The most life-like, yet the most political of Jarva's feature films. It offers a sympathetic view of an entrepreneur's attempts at social progress, while the working class characters b...展开ring in a slightly mocking, critical perspective. It has sometimes been read as a story of Jarva's own entrepreneurial position between the older business-minded movie companies and the new overly politicized generation of the 70's (although the plot was mostly conceived by Jussi Kylatasku). In retrospect it seems appropriate that, like the protagonist, Jarva was stifled by cut-throat competition and this became his least successful movie with meagre 7000 domestic viewers.
One Man's War is a bleak story of defeat in a society governed by economic opportunism. In one sense, despite it's coarse-grained, rugged texture, it is Jarva's most perfectly-achieved film. Erik Suomies, a construction worker, tries to improve himself in the same way as Juhani did in A Worker's Diary. He persuades the bank to loan him sufficient money to buy a mechanical excavator, and establishes his own fledgling business. Pete, a supposedly good friend, is drafted into the enterprise, and the two men move from site to site with Erik's wife, Liisa, in a converted bus.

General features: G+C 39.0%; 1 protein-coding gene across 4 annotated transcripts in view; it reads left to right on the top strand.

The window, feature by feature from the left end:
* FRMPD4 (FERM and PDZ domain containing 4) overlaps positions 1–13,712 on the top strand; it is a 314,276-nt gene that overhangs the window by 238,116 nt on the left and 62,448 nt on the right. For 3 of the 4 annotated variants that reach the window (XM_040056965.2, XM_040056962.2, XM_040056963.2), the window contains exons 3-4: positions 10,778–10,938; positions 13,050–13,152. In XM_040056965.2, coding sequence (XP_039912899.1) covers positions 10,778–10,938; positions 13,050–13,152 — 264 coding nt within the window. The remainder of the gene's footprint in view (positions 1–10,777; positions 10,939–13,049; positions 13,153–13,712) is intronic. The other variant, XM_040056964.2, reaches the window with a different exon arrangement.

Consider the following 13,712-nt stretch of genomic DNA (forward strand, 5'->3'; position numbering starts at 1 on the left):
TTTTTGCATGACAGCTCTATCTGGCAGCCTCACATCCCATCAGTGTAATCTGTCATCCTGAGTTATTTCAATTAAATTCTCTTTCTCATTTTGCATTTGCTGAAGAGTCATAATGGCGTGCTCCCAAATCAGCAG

As Christer Kihlman, the novelist, has written, "There is a hard, biting, paradoxical poetry in the indescribably ugly, desolate, inhuman and degrading work camps and building sites, places which depict destruction and disintegration rather than expansion and human progress... Just as Tati creates poetry from the plastic and concrete sterility of modern urbanism, Jarva creates his poetry from the bleak, dirty, gouged ground in which the excavator works."
For all Jarva's attempts to generalise the experience of his characters, however, a contradiction lingers at the very heart of his work, just as it does at the heart of Pakkasvirta's Home for Christmas. It's a paradox endemic to Finnish life, which is caught between the entrepreneurial ideals of the west and the co-operative socialism of the East. The implication of One Man's War is that capitalism attracts, ingests, and finally disgorges its victims like some sociological Venus fly-trap. Yet would Jarva's men feel any more fulfilled under a Communist system? Surely the risk taken by Erik Suomies is one for which he would opt under and circumstances? Although his very name suggests that he stands for a vast number of Finns, he is soon revealed as a loner whose personality will not fit into any philosophical or social mould.